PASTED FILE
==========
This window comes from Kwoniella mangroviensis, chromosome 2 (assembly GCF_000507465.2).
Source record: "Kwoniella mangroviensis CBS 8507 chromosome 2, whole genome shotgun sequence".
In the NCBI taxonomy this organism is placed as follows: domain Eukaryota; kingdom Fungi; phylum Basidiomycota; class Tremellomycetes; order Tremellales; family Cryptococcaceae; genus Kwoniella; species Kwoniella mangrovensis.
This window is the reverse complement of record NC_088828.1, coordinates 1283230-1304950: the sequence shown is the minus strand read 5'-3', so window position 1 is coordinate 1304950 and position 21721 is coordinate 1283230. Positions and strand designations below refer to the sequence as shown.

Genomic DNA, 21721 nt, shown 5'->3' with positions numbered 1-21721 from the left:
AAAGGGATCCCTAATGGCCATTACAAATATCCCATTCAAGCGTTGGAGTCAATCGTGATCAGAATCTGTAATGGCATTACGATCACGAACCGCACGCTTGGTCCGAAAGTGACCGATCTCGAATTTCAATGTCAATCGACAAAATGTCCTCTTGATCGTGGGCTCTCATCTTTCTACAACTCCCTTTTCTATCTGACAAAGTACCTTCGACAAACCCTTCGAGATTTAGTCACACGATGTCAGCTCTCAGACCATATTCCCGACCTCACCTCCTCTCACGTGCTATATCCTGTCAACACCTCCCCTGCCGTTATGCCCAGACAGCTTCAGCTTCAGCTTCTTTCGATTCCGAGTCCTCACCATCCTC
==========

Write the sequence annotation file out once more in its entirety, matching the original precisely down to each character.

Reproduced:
This window comes from Kwoniella mangroviensis, chromosome 2 (assembly GCF_000507465.2).
Source record: "Kwoniella mangroviensis CBS 8507 chromosome 2, whole genome shotgun sequence".
In the NCBI taxonomy this organism is placed as follows: domain Eukaryota; kingdom Fungi; phylum Basidiomycota; class Tremellomycetes; order Tremellales; family Cryptococcaceae; genus Kwoniella; species Kwoniella mangrovensis.
This window is the reverse complement of record NC_088828.1, coordinates 1283230-1304950: the sequence shown is the minus strand read 5'-3', so window position 1 is coordinate 1304950 and position 21721 is coordinate 1283230. Positions and strand designations below refer to the sequence as shown.

Genomic DNA, 21721 nt, shown 5'->3' with positions numbered 1-21721 from the left:
AAAGGGATCCCTAATGGCCATTACAAATATCCCATTCAAGCGTTGGAGTCAATCGTGATCAGAATCTGTAATGGCATTACGATCACGAACCGCACGCTTGGTCCGAAAGTGACCGATCTCGAATTTCAATGTCAATCGACAAAATGTCCTCTTGATCGTGGGCTCTCATCTTTCTACAACTCCCTTTTCTATCTGACAAAGTACCTTCGACAAACCCTTCGAGATTTAGTCACACGATGTCAGCTCTCAGACCATATTCCCGACCTCACCTCCTCTCACGTGCTATATCCTGTCAACACCTCCCCTGCCGTTATGCCCAGACAGCTTCAGCTTCAGCTTCTTTCGATTCCGAGTCCTCACCATCCTC